Journal Reference:

  1. J a Young, C P Malone, P V Johnson, J M Ajello, X Liu and I Kanik. Lyman-Birge-Hopfield emissions from electron-impact excited N2. Journal of Physics B: Atomic, Molecular and Optical Physics, 2010; DOI: 10.1088/0953-4075/43/13/135201

Cite This Page:

Institute of Physics. "Artificial aurora created to help predict space weather." ScienceDaily. ScienceDaily, 9 June 2010. <www.sciencedaily.com/releases/2010/06/100608092104.htm>.
Institute of Physics. (2010, June 9). Artificial aurora created to help predict space weather. ScienceDaily. Retrieved March 31, 2015 from www.sciencedaily.com/releases/2010/06/100608092104.htm
Institute of Physics. "Artificial aurora created to help predict space weather." ScienceDaily. www.sciencedaily.com/releases/2010/06/100608092104.htm (accessed March 31, 2015).

Share This


More From ScienceDaily



More Earth & Climate News

Tuesday, March 31, 2015

Featured Research

from universities, journals, and other organizations


Featured Videos

from AP, Reuters, AFP, and other news services

You Won't Be Driving Tesla's Mystery Product

You Won't Be Driving Tesla's Mystery Product

Newsy (Mar. 30, 2015) — Tesla CEO Elon Musk announced a new product line will debut April 30, but it&apos;s not a car. Video provided by Newsy
Powered by NewsLook.com
Solar Impulse Departs Myanmar for China

Solar Impulse Departs Myanmar for China

AFP (Mar. 30, 2015) — Solar Impulse 2 takes off from Myanmar&apos;s second biggest city of Mandalay and heads for China&apos;s Chongqing, the fifth flight of a landmark journey to circumnavigate the globe powered solely by the sun. Duration: 00:42 Video provided by AFP
Powered by NewsLook.com
Colombian Project Transforms Old Tires Into Green Housing

Colombian Project Transforms Old Tires Into Green Housing

AFP (Mar. 30, 2015) — To put a roof over their heads and help the environment, residents near Bogota are building houses out of recycled bottles and old tires. Duration: 01:10 Video provided by AFP
Powered by NewsLook.com
The Future Of Japanese Whaling: Heritage Vs. Conservation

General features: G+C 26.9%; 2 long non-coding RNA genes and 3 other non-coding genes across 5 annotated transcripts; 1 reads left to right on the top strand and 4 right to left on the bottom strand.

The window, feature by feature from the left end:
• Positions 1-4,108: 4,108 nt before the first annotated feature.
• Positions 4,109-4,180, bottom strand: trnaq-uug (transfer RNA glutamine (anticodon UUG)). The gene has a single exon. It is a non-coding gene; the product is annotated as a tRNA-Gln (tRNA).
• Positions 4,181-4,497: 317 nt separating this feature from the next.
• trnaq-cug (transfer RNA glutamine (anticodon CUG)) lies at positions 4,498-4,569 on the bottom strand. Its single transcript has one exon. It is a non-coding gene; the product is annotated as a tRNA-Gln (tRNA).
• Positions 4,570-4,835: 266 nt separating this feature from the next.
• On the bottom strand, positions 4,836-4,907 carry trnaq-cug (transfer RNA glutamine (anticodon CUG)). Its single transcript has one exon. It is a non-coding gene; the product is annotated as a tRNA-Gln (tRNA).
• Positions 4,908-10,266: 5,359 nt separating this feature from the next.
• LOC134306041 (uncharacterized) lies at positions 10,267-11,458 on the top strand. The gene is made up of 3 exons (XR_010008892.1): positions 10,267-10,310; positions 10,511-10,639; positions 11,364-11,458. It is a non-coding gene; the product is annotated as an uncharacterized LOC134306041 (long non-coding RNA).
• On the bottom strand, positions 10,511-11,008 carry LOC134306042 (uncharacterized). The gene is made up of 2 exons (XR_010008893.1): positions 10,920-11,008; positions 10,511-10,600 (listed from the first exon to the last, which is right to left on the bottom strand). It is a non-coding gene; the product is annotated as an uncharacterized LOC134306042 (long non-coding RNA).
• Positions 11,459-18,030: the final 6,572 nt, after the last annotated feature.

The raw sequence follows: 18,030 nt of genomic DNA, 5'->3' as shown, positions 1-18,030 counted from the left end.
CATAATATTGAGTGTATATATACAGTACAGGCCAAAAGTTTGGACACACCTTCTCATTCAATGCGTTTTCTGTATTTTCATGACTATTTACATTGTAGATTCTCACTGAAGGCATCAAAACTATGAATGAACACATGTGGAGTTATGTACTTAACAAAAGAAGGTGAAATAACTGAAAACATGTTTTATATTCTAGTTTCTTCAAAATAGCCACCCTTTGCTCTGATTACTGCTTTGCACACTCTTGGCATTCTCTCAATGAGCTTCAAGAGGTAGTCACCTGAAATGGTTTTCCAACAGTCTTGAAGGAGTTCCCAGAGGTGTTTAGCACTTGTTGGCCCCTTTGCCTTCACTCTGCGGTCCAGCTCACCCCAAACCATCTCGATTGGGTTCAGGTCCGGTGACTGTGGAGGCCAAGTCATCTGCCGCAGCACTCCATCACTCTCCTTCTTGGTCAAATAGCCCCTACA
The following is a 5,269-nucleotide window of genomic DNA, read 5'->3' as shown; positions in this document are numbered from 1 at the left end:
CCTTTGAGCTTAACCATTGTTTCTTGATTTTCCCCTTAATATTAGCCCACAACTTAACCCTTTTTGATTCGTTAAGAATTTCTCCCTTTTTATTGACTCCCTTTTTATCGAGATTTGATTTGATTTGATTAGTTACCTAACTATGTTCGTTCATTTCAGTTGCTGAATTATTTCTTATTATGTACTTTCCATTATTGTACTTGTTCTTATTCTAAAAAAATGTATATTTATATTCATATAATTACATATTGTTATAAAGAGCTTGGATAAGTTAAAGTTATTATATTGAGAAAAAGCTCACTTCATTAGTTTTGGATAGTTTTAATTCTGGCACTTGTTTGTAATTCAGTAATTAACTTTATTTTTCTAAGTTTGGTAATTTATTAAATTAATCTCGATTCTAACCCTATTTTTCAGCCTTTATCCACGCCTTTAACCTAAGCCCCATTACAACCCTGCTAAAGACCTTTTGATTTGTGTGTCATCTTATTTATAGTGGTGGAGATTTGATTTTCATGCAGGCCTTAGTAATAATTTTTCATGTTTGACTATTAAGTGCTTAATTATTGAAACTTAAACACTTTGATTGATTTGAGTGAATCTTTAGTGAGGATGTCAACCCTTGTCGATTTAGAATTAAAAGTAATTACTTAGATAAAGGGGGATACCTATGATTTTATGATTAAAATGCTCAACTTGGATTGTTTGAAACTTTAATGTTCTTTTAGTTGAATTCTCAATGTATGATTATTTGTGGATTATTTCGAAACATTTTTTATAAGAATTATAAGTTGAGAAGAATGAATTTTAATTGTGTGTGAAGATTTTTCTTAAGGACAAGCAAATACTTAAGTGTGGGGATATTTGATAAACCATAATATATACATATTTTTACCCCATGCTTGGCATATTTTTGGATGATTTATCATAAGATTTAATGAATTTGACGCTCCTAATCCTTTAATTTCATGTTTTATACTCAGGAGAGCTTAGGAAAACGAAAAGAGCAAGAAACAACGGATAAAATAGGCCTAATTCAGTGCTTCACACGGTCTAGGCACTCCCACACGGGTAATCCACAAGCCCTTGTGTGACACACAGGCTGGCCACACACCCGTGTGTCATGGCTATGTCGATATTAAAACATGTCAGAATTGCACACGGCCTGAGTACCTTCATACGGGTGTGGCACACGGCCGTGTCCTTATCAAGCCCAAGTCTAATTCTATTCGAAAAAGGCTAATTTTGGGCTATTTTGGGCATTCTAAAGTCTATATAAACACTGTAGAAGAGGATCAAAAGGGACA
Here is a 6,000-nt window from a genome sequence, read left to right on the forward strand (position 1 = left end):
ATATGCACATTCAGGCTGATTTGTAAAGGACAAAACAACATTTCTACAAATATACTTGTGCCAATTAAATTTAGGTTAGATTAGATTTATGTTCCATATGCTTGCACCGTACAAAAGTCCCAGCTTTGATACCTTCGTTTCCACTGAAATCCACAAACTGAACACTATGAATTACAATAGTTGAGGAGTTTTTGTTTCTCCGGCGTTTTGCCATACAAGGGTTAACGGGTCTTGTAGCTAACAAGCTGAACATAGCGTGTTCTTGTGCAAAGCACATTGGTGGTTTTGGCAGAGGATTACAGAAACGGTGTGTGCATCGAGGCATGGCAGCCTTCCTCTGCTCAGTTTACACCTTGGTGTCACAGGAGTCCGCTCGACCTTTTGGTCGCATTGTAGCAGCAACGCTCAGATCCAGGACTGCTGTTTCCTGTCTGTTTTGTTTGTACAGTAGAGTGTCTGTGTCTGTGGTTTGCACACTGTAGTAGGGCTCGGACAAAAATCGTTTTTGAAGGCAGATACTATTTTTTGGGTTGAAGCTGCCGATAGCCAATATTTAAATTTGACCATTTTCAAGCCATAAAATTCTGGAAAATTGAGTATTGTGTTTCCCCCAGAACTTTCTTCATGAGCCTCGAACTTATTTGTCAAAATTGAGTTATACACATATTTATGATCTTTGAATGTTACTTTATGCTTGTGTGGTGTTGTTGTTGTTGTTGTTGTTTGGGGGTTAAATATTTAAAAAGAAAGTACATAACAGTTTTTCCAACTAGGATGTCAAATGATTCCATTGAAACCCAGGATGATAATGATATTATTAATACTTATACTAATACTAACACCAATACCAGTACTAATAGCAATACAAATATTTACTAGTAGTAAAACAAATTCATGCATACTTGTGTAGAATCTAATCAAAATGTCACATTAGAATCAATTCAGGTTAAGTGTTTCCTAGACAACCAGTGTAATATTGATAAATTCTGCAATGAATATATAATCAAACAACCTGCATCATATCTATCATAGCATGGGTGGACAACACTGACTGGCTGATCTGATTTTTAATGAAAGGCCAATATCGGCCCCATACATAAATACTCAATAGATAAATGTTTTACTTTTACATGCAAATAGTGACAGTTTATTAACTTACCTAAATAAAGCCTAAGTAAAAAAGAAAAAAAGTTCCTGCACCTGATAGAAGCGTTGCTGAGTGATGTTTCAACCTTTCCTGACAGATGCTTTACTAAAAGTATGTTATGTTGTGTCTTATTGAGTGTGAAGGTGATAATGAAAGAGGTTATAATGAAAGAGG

The Future Of Japanese Whaling: Heritage Vs. Conservation

Newsy (Mar. 30, 2015) — In 2014, the International Court of Justice ruled Japan could no longer engage in whaling in the Antarctic, but Japan has plans to return this year. Video provided by Newsy
Powered by NewsLook.com

Search ScienceDaily

Number of stories in archives: 140,361

Find with keyword(s):
 
Enter a keyword or phrase to search ScienceDaily for related topics and research stories.

Save/Print:
Share:  

Breaking News:

Strange & Offbeat Stories

 

Plants & Animals

Earth & Climate

Fossils & Ruins

In Other News

... from NewsDaily.com

Science News

Health News

Environment News

Technology News



Save/Print:
Share:  

Free Subscriptions


Get the latest science news with ScienceDaily's free email newsletters, updated daily and weekly. Or view hourly updated newsfeeds in your RSS reader:

Get Social & Mobile


Keep up to date with the latest news from ScienceDaily via social networks and mobile apps:

Have Feedback?


Tell us what you think of ScienceDaily -- we welcome both positive and negative comments. Have any problems using the site? Questions?
Mobile iPhone Android Web
Follow Facebook Twitter Google+
Subscribe RSS Feeds Email Newsletters
Latest Headlines Health & Medicine Mind & Brain Space & Time Matter & Energy Computers & Math Plants & Animals Earth & Climate Fossils & Ruins